Colonies in Space
Do I think humans will colonize other planets? Yes. However, I feel it necessary to consider the steps that must be taken before it happens. Technological advancement is, of course, the given. That is a step that comes to mind whenever this question is posed. But are there other steps?
In reading your responses, I saw some optimism—some of which was exaggerated. I don’t think it is possible within our lifetimes. A moon colony is probable. A Mars colony and a Venus colony are improbable, and given that they are the only colonizable planets in our solar system, so to speak, the probability of colonizing another planet within our lifetimes is extremely low. On the other hand, I saw some pessimism. A responder stated that it won’t happen. Such pessimism isn’t unwarranted. Given our current state, there is a point. Who’s to say we won’t destroy ourselves long before we develop the necessary technology? Who’s to say global warming won’t do us in? Who’s to say some unforeseen catastrophe won’t spell the end? What if we fail to stop a sizable asteroid from slamming into the Earth? These are all very probable—some more than others.
However, our problems are more internal. We are constantly at war with one another. Some of us are less developed technologically. Some of us are lagging behind in terms of education. Others willfully remain ignorant of the effects of global warming and thus, it is becoming increasingly difficult to act against it. How exactly would people react if we found a way to regulate pollution or carbon emissions? What if we’re told how often we can use our cars, boats, factories, etc.? It is easy to predict that most of us won’t take kindly to such limitations. Nonetheless, it all seems inevitable.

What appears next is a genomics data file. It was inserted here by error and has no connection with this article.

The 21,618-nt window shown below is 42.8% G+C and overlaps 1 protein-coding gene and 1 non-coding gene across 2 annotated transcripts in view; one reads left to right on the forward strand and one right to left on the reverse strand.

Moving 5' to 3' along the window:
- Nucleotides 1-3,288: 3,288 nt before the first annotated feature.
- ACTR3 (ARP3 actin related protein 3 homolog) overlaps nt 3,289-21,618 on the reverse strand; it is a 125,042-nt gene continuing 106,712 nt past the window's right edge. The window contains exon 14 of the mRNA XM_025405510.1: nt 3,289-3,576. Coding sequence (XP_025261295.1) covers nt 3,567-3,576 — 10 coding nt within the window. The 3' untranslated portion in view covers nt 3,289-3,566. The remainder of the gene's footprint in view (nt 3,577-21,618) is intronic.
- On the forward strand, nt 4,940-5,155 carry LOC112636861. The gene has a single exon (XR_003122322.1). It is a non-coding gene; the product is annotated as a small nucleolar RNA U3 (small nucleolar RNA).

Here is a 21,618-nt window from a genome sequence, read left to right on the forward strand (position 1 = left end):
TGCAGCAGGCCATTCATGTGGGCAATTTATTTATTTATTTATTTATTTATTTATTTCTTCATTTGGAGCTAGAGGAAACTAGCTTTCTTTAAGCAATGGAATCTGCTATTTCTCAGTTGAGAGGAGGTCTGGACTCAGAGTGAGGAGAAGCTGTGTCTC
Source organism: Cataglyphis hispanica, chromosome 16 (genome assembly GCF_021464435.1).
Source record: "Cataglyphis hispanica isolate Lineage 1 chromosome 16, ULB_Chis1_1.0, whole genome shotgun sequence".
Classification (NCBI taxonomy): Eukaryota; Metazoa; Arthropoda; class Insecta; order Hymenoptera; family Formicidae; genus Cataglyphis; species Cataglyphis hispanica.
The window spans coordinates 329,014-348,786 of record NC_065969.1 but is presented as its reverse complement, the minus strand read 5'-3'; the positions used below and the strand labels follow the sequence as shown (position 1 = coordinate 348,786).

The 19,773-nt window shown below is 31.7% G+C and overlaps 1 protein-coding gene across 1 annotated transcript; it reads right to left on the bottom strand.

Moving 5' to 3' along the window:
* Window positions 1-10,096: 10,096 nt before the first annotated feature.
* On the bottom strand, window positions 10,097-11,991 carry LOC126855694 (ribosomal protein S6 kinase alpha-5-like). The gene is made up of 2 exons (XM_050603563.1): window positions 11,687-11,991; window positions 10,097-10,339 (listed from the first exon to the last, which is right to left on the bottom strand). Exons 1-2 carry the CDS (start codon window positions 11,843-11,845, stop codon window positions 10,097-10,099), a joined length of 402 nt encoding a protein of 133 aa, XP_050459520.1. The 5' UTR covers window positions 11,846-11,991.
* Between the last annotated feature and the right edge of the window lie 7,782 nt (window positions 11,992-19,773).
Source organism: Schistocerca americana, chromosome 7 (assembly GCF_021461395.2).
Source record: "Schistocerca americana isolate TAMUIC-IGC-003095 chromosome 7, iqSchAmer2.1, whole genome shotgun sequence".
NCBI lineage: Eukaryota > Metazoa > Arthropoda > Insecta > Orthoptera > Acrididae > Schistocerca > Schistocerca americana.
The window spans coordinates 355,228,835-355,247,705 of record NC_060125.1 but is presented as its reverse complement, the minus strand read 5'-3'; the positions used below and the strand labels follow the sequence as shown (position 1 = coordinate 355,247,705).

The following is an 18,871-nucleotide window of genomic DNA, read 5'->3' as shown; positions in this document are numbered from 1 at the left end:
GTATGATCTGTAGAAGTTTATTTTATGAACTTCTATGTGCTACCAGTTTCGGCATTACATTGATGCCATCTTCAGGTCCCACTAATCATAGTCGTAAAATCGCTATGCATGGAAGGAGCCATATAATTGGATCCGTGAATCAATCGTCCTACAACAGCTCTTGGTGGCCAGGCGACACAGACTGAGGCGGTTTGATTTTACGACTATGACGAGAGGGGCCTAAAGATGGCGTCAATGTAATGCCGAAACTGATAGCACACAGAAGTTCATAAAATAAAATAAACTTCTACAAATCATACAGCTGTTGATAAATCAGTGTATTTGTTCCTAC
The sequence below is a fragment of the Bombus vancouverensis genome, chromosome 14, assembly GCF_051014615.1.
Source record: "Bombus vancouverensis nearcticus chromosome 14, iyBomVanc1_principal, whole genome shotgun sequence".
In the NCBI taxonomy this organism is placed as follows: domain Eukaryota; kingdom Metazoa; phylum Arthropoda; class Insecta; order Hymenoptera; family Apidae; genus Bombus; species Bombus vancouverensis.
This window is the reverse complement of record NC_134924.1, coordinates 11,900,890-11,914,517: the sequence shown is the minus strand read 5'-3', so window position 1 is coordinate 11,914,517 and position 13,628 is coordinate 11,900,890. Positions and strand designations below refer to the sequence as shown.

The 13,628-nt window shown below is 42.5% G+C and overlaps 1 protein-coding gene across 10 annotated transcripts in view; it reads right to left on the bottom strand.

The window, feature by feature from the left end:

So before we go anywhere, we have to ensure our own survival—which means that we must take better care of the planet we’re already on. We have to solve our internal conflicts (which are too many to get into), we have to slow the pace of global warming, we have to make technological advancements (which also means that we must develop our modes of education) and we have to make scientific advancements. As one of you noted, we have to improve the human genome—sifting out any harmful viruses, gene combinations and mutations. These improvements imply that we must make medical advancements; viruses evolve quickly and therefore, we have to respond to new strands as we already do with influenza. Many steps have to be taken before we colonize another planet(s). Then there’s the issue of spanning light-years. Is superluminal speed the answer? Can that be achieved? Can it be achieved via straightforward motion or are we required to bend the fabric of space via Einstein’s general relativity? Are there wormholes to exploit or can we make them ourselves?1 And surely we can’t embark on a journey to a distant planet without knowing if it’s habitable. Therein lies the reason why it isn’t achievable in our lifetimes. I don’t rule out the possibility; major advancements can be made. But how probable is that?
Ultimately, I think we will colonize other planets. Mars and Venus will be the first—initially by way of space station and then by way of terraforming (which will take centuries in both cases; or will we find a way to expedite the process?). Then we will colonize an exoplanet that is relatively close to our solar system; currently, the closest habitable exoplanet is twelve light-years away.4 Colonizing periods will be long; think of how long it will take us to get up to speed—per se. A colony will have to build residences, factories, laboratories, etc. Unless we find a way to transport essentials, it will be incumbent on us to build them from scratch. This will be a tedious process indeed. Humanity has a lot to look forward to, but the future begins in the here and now. If we don’t right our ship, it will not sail for much longer.